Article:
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Rep. Sykes, voting rights panel discuss youth mobilization in D.C.

September 23, 2015
Emilia Strong Sykes News

Press Release Poster

Last week, State Rep. Emilia Sykes (D-Akron) joined voting rights experts and other young officials for the A. Leon Higginbotham Voting Rights Brain Trust at the 45th Annual Congressional Black Caucus Legislative Conference in Washington. The annual conference gathered thousands of advocates, legislators and participants from across the country to discuss many of the important contemporary issues facing blacks in America, including voting rights and political participation.

The Voting Rights Brain Trust, hosted by Congresswoman Marcia L. Fudge (D-OH 11th District), included Sykes as well as a number of other young officials, including Baltimore City State Attorney Marilyn Mosby, New York City Council Member Jumaane Williams, NAACP Youth and College Division Director Sammie Dow, Rock the Vote President Ashley Spillane and Lawyer’s Committee National Coordinator for Legal Mobilization Aunna Dennis. The panel focused on recent voting rights laws as well as engaging youth in the political process.

During discussion on the best way to involve young people in the political process, Sykes highlighted the importance of strong mentorship. Speaking to the older, more experienced elected officials present, she said, “We want you to help us learn and get the information we need to know. If young people see us do it, they can model our behavior just like we’re trying to model your behavior.” 

Panelists agreed that personal experience has become increasingly important in today’s politics.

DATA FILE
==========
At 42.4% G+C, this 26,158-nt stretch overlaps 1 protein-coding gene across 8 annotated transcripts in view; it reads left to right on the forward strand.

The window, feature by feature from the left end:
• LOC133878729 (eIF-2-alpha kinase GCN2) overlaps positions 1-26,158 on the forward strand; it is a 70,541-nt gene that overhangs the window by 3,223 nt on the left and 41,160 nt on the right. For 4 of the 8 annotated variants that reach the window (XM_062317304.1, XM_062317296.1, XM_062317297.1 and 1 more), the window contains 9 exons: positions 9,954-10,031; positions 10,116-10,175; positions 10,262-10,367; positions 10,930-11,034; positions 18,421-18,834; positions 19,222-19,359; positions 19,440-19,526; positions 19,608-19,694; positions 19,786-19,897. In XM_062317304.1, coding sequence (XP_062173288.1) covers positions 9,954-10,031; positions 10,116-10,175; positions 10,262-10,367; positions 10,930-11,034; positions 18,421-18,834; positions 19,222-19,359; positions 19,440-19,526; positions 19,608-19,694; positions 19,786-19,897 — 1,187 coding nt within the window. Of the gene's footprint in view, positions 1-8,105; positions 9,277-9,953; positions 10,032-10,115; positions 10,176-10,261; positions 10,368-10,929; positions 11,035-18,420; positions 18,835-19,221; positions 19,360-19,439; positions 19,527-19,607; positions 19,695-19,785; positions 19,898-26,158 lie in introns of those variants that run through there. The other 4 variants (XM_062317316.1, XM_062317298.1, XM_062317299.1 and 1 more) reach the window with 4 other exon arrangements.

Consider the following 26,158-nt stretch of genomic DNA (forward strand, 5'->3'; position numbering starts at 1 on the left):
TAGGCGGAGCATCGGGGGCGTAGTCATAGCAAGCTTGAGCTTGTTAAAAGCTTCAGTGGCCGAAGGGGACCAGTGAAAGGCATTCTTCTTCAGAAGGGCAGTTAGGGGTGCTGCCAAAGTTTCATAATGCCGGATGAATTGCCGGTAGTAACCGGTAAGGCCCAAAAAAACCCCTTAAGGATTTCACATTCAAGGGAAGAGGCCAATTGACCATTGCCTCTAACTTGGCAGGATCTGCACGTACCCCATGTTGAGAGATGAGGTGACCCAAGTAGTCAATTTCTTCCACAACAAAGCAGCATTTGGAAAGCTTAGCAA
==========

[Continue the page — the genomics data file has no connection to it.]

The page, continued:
“If you are committed to helping your community, you know the issues, you know what the people are thinking on the ground level—you are the best person for these positions,” Sykes said.

Panelists noted that current grassroots efforts like Black Lives Matter are aimed at raising awareness and changing conversations to educate people.

Baltimore City State’s Attorney Marilyn Mosby highlighted the importance of voting in local elections. At 35, Mosby is the youngest person ever elected as top prosecutor in any major city. 

“So many people told me that I could not do this, I should not do this. You can’t allow other people to define your destiny,” said Mosby. Earlier this year, Mosby was thrust into the national spotlight after proceeding to indict six Baltimore police officers in the death of Freddie Gray, a young Baltimore man who died in police custody.

Also discussed was the necessity for new tactics to engage millennials and other young people, due to the ways in which they are often more informed and more likely to seek out information.

“Our discussion mirrored similar dialogues taking place all across the country right now,” said Sykes afterwards. “The political sphere plays such an important role in our lives, and that’s why it’s so important that diverse voices are included, and that people from diverse backgrounds find ways to engage.”

The Congressional Black Caucus Legislative Conference covered a variety of other issues that impact black communities. The conference concluded on Sunday, September 20.